838605 Pte. Robert Charles Kerr was born on April 15th, 1886, in the Province of Quebec. A Baptist Minister, Robert found himself living in Flesherton, where he was a member of the Prince Arthur Masonic Lodge No. 333, when he decided to turn his collar in for a rifle, attesting to the 147th Battalion on January 17th, 1916.

Assigned to "C" Company, under the command of Captain John Milton Dobie, Robert would have been billeted locally over the winter, until the unit left for training at Camp Niagara in the spring of 1916. As the conditions in the Camp were wanting the unit moved to the new training facility of Camp Borden in late June. In September the unit received their orders to proceed overseas, but they were detained in Amherst Nova, Scotia, for over a month when a number of soldiers contracted diphtheria. The unit finally sailed for Great Britain, on November 14th 1916.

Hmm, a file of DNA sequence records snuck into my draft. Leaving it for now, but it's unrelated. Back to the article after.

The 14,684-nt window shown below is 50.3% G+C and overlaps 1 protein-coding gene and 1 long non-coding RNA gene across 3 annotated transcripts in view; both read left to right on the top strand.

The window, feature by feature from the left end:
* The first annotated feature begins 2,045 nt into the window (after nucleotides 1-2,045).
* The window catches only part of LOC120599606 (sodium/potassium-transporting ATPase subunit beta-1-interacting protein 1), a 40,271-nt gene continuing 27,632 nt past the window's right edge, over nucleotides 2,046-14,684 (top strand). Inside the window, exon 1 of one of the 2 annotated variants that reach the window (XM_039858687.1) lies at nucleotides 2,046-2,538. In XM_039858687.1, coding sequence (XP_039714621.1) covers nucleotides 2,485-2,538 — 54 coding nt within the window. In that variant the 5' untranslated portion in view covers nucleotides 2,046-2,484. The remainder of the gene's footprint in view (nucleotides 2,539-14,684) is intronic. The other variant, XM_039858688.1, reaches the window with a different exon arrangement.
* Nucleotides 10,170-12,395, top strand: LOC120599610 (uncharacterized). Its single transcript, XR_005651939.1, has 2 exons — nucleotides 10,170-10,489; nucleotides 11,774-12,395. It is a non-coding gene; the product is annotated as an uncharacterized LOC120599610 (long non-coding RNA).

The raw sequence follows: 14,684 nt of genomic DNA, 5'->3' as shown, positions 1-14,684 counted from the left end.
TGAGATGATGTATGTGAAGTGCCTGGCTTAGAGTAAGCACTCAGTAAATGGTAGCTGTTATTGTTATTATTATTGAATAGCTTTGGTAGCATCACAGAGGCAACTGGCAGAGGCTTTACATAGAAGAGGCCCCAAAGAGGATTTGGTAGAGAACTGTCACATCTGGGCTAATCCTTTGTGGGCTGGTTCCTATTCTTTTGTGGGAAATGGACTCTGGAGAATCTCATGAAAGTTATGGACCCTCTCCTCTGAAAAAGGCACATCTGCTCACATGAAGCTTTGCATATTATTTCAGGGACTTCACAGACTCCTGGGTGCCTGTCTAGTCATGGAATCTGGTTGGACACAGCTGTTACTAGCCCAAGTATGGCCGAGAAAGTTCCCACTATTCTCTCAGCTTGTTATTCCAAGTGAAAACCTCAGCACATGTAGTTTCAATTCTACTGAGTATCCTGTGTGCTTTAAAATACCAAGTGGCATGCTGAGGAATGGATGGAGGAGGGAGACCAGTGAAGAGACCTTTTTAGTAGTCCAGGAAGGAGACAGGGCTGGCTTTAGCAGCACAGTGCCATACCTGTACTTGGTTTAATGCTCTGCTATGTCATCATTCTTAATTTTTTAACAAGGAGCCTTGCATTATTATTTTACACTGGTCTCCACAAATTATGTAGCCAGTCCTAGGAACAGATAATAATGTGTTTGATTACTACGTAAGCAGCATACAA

On January 1st, 1917, the 147th Battalion ceased to exist when it became the nucleus for the 8th Reserve Battalion, whose task it was to supply reinforcements to the 58th Battalion and the 4th C.M.R. Robert was taken on strength of the 4th C.M.R. on October 19th, 1917.

Serving with the unit through the winter of 1917, Robert was manning the front line trenches near Mericourt when he was lost in action on March 14th, 1918, "killed by trench mortar fire", which also killed 839115 Pte. William "Jack" Sharp, 802179 Pte. George Rennie and 135326 Sgt. Roderick Mackenzie.

838605 Private Robert Charles Kerr and his three compatriots were laid to rest in the Thelus Military Cemetery, France, on March 17th, 1918. The joint military honours burial ceremony was attended by Major McFarland, the ex-commanding officer of the 147th Battalion and platoons of the 4th and 5th CMRs (the latter having lost Major Thomas Sneath the same day in a separate incident).

Today Robert's service is also remembered locally on the Flesherton Cenotaph, Ontario.

Biography credit: George Auer, with thanks.